Visual Learners Learn Best By Sight

Written Materials Along With Charts, Pictures and Other Visual Aids

Two Girls with Microscope
Sean Justice/ Digital Vision/ Getty Images

Every classroom contains students with varying styles of learning. While most people can use any of the three primary styles -- auditory, visual and kinesthetic -- to learn information, their dominant style reflects their preferred form of instruction and easiest means of assimilating new knowledge. Teachers with a basic understanding of the three main styles can adapt their lessons to give all students the best chance of success.

Visual Learners

The typical visual learner prefers to read information in a textbook or on a whiteboard rather than listen to a lecture. Visualization techniques help them remember things. They often enjoy doodling and drawing and can use this practice as a study tool.

Visual learners tend to use sight words in their everyday terminology. For example, they might say, "Let's take a look at this." They easily remember details including colors and spatial arrangements, and they excel at memory games that require visual recall. They often have a good sense of direction because they can visualize maps and directions in their mind.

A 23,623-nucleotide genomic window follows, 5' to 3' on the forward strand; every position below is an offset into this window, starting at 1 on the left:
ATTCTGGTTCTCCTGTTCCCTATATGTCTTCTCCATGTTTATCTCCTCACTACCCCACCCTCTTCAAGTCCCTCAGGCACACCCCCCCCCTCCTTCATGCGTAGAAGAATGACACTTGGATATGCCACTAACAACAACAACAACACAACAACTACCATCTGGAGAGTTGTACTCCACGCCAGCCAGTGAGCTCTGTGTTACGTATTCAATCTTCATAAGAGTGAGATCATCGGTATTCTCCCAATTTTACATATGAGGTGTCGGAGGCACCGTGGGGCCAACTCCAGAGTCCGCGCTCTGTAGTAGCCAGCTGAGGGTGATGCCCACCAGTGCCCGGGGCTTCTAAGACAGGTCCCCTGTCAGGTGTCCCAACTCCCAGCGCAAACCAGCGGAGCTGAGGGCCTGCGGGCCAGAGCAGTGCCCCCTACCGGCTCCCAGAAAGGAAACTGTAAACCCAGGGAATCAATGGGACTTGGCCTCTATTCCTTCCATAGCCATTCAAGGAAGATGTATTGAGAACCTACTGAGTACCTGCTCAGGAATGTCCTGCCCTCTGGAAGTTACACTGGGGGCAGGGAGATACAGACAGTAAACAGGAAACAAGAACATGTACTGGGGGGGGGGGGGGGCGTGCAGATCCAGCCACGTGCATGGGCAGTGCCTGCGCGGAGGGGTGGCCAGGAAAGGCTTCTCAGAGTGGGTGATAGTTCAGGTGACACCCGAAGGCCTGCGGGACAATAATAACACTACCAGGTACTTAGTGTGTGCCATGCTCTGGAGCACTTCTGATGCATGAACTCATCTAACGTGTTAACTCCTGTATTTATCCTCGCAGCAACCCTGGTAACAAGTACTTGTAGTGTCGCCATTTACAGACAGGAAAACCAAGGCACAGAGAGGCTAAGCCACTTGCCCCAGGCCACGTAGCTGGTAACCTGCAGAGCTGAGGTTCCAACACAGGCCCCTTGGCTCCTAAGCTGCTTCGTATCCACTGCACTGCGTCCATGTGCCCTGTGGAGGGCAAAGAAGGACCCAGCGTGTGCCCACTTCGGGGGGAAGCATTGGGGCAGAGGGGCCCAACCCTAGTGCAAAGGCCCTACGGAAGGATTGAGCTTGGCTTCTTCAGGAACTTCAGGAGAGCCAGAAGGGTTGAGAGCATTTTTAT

Key Learning Methods for Visual Learners

Visual learners learn best when they can see the material being taught. They follow instructions better when they can see a demonstration first, rather than just be told how to do something. Visual learners typically prefer images, maps, graphs and other visual representations to other forms of instruction.

They like to read.

Ways to Adapt Lessons for Visual Learners

Include diagrams, mind maps, word webs, visuals and other forms of graphic organizers to help visual learners get the most from your instruction. Accompany oral instructions with a written recap before requiring students to complete an assignment.

Further, avoid lecturing without accompanying notes and/or visuals.

Ways for Visual Learners to Adapt Instruction to Their Style

Students inevitably encounter teachers whose styles of instruction differ from their own learning preference. Visual learners can take control of their learning experience with techniques that adapt varying teaching methods to their visual strengths. For example, students can use highlighters when they review their notes, organize information into outlines and use flashcards to study for tests. Visual learners may also find that if they include images, mind maps, lists and other visual techniques in their notes, they more easily remember key information. 

Other Learning Styles:

Auditory Learners

Kinesthetic Learners